# Solenoid Actuation Circuit for Hocky Robot - High speed, Maximum force

I am working with students designing and building small competition robots. We have done quite well but I am having trouble with the design of a circuit to actuate a solenoid to quickly launch a 4 inch hockey puck. We are currently using an ESP to provide 24 vdc to the solenoid, but I would like to find an appropriate circuit to interface the RC receiver output to control the solenoid. The solenoid has a 1.25" stroke and rated at 12V. The coil measurements are 1.25mH at 1.6 ohms. The utimate goal would be to use 12 vdc for the system and get the absolute maximum speed and force from the solenoid (without letting the smoke out of the components). An explanation of the functional aspect of the circuit would also be valuable to the students,and me, as well. I have seen some examples that use a capacitor in a circuit, but I am open to any suggestions. Thanks, in advance, to all for your help! This is my first post!

• Please provide links to the manufacturers' datasheets for the "RC receiver" and the solenoid. We need to see their electrical specifications and limits. Commented May 19, 2021 at 19:56
• A solenoid is very inefficient as a motor, ie turning electrical energy into kinetic energy, you may want to consider other types of motor, unless of course it's the maximum 'using a solenoid' that's important. The solenoid will be thermally limited, so can be overloaded momentarily many times over without damage, as long as the duty cycle stays low. That's often the purpose of a capacitor in the circuit, to be charged up and then dump its stored energy into the solenoid. Interface from RC rx is trivial, once you have the data sheet. Commented May 19, 2021 at 20:27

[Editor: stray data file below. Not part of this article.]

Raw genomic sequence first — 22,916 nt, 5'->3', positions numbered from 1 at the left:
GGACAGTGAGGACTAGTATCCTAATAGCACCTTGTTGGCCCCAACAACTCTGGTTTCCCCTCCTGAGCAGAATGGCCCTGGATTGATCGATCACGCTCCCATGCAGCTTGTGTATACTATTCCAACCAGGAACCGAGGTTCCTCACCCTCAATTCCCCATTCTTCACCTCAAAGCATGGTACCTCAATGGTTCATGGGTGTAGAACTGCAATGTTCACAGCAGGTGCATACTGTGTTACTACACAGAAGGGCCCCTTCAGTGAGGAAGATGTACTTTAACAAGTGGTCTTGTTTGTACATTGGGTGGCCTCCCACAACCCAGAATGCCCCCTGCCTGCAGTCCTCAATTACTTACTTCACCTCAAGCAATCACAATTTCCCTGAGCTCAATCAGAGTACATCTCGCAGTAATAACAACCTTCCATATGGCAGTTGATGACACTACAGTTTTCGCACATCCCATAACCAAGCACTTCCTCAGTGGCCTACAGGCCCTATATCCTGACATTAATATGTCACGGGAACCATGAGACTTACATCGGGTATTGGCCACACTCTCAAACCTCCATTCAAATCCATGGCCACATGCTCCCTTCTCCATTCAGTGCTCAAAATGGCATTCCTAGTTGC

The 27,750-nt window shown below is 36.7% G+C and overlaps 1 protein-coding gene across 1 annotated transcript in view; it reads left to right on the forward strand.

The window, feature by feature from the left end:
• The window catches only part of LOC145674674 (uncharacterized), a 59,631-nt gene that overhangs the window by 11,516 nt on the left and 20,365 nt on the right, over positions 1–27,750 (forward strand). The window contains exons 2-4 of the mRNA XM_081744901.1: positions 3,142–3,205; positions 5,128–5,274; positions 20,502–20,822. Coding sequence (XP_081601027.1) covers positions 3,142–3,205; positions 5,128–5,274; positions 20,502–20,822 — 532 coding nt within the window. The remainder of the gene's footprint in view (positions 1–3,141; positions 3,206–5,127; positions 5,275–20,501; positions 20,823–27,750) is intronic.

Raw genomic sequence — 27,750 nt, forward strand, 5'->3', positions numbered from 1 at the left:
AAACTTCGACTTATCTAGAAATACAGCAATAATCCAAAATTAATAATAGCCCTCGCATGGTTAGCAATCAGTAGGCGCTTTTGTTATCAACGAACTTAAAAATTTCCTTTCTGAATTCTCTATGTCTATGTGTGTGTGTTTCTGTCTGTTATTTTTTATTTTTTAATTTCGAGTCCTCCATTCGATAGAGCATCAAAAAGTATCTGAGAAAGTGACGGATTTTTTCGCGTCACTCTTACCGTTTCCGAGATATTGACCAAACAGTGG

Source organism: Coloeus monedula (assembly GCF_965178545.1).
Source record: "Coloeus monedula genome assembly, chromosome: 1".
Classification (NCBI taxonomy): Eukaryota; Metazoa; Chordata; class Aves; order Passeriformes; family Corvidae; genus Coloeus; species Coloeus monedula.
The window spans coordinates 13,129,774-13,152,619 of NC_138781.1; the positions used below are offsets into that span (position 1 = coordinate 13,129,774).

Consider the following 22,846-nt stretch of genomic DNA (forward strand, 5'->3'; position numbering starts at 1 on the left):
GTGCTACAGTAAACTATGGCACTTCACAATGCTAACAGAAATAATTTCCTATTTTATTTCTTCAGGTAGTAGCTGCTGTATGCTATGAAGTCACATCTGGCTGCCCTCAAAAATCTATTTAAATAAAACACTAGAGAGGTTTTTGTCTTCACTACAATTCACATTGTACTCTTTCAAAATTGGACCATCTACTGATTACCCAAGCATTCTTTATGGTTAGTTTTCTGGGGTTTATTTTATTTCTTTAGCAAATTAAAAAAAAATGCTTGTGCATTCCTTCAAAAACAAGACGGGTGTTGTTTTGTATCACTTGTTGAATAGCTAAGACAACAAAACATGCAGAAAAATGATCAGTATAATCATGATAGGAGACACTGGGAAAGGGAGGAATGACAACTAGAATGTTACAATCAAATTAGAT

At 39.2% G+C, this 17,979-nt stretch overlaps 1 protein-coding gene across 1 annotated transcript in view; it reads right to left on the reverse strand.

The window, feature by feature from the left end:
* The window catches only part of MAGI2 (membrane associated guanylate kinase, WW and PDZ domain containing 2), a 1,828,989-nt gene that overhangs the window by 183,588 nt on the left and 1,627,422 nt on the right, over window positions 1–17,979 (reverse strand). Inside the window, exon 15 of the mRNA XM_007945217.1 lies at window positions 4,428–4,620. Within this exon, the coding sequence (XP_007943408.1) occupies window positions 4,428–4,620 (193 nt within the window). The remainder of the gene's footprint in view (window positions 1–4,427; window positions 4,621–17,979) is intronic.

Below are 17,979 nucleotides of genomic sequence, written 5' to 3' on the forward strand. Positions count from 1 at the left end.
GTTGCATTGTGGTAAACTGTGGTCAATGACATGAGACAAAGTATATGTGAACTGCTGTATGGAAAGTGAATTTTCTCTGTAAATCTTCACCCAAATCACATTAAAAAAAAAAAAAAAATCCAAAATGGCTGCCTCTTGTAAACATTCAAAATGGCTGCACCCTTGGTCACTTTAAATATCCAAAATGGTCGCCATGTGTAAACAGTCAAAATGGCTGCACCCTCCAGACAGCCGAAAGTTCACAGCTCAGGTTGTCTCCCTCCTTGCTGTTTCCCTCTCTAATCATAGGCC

• I have been playing with 12V solenoid door lock and surprisingly found that its response time is ONE SECOND!: chat.stackexchange.com/transcript/123411/2021/4/25 Commented May 20, 2021 at 2:02
• Maybe consider using a gear motor to wind (or compress, or bend) a spring and then releasing it with a solenoid latch (sear-like) mechanism. Commented May 22, 2021 at 4:04